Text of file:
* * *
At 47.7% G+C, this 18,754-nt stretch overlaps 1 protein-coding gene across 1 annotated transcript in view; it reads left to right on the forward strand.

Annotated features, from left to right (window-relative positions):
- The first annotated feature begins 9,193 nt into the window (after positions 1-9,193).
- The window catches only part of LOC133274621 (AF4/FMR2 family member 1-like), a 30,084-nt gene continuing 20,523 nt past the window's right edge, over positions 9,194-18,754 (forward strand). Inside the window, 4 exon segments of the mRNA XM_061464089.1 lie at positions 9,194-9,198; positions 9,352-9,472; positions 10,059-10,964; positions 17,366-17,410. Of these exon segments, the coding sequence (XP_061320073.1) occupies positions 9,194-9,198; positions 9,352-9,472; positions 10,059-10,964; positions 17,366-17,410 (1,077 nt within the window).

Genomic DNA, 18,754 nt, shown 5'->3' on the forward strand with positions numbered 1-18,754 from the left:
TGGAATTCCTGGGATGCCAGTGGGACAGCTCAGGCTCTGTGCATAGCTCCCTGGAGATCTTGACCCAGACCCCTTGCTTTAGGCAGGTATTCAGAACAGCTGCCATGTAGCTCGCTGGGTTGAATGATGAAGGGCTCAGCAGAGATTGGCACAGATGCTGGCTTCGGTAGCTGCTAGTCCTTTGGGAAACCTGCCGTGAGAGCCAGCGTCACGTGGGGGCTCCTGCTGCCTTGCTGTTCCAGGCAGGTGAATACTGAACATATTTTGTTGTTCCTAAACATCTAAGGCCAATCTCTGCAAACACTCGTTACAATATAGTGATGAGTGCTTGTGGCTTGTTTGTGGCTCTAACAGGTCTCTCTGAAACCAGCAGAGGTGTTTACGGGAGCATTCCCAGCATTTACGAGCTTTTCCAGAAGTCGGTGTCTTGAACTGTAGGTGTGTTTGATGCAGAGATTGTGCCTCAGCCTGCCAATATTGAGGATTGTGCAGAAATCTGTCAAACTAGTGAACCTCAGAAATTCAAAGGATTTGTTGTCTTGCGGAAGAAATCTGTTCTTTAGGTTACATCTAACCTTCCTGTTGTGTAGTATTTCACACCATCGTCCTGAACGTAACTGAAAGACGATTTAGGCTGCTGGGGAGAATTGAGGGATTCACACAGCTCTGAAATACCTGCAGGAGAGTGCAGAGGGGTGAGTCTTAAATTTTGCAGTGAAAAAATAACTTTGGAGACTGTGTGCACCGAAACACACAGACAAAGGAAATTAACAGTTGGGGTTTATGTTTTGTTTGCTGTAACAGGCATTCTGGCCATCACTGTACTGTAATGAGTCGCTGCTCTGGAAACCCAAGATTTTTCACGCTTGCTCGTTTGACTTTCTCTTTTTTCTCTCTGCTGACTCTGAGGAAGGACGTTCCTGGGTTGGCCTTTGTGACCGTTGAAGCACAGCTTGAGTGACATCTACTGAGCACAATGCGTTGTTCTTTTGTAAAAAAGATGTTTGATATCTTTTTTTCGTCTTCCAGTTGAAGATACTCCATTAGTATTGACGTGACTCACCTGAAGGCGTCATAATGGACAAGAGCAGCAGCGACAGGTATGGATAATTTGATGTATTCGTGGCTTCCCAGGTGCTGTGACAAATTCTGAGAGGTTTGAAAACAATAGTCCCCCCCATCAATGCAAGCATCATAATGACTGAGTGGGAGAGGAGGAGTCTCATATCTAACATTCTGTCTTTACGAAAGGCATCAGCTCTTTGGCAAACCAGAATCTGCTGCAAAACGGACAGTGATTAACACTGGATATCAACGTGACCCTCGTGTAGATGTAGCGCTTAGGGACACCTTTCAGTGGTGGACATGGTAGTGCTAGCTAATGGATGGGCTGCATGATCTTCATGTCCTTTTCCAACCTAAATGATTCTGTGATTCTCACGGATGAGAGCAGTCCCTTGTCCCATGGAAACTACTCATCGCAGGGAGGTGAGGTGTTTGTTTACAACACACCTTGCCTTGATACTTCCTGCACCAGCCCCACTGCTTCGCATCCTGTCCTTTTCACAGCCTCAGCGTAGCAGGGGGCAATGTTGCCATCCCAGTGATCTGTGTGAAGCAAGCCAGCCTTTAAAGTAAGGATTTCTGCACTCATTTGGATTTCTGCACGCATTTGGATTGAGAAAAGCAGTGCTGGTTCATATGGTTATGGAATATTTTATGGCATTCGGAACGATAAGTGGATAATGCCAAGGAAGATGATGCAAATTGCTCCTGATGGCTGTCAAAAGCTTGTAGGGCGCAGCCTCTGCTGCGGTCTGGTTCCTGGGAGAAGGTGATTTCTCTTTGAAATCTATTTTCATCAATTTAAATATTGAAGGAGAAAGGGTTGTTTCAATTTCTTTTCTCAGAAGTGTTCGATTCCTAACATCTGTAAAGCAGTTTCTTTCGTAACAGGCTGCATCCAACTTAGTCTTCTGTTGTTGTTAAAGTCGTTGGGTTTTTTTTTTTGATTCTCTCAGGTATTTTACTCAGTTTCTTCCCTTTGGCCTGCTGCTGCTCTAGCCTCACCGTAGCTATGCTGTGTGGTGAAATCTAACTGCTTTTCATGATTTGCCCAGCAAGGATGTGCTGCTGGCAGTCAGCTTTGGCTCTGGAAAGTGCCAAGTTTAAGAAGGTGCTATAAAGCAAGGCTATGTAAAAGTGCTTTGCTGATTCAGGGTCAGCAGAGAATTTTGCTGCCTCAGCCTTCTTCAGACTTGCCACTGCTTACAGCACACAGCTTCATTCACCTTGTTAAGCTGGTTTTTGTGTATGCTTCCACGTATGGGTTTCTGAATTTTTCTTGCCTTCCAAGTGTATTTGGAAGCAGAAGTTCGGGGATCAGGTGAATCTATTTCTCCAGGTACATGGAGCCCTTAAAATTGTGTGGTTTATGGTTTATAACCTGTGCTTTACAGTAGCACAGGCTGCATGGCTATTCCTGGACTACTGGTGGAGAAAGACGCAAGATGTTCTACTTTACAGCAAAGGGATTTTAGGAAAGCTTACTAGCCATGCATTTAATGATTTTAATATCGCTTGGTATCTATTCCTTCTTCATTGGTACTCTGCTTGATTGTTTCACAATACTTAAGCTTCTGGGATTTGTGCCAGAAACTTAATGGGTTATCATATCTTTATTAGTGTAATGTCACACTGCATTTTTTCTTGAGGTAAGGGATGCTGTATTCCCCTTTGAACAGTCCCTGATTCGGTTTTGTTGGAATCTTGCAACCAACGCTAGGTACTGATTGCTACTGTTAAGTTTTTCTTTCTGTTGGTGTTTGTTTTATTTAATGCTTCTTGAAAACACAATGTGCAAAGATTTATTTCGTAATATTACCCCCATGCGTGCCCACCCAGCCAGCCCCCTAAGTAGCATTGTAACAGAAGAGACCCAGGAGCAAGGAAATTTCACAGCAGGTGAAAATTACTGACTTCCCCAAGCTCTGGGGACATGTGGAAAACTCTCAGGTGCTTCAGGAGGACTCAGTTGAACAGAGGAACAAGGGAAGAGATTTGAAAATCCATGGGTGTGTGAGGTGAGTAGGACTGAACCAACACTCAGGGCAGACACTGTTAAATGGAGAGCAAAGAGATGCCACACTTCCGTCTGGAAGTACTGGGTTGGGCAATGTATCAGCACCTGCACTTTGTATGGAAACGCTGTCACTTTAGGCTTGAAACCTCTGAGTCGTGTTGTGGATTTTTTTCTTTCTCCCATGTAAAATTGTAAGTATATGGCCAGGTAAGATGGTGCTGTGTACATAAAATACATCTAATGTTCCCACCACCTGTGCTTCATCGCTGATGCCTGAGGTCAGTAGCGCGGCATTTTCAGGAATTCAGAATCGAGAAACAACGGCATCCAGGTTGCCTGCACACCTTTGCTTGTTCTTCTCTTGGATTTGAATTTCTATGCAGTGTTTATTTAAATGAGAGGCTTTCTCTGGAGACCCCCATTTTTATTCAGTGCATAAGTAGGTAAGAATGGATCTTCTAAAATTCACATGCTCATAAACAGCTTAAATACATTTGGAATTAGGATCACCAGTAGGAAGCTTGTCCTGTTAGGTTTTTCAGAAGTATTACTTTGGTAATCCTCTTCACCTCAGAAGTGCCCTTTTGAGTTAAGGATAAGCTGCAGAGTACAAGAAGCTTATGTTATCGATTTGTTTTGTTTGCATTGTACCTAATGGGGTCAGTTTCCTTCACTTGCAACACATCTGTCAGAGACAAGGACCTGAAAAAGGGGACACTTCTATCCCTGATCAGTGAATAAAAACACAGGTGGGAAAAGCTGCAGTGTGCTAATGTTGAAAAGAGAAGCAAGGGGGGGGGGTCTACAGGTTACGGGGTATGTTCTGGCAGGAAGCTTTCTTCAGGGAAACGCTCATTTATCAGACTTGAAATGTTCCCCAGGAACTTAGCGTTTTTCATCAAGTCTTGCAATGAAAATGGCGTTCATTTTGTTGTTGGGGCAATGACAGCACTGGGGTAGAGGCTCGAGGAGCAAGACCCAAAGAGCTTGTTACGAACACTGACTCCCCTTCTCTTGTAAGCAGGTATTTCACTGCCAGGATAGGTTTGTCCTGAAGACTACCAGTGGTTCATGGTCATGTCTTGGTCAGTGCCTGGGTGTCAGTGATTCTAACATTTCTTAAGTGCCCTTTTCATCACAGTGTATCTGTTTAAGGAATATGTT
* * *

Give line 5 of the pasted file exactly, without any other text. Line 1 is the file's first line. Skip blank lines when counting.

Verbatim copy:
Genomic DNA, 18,754 nt, shown 5'->3' on the forward strand with positions numbered 1-18,754 from the left: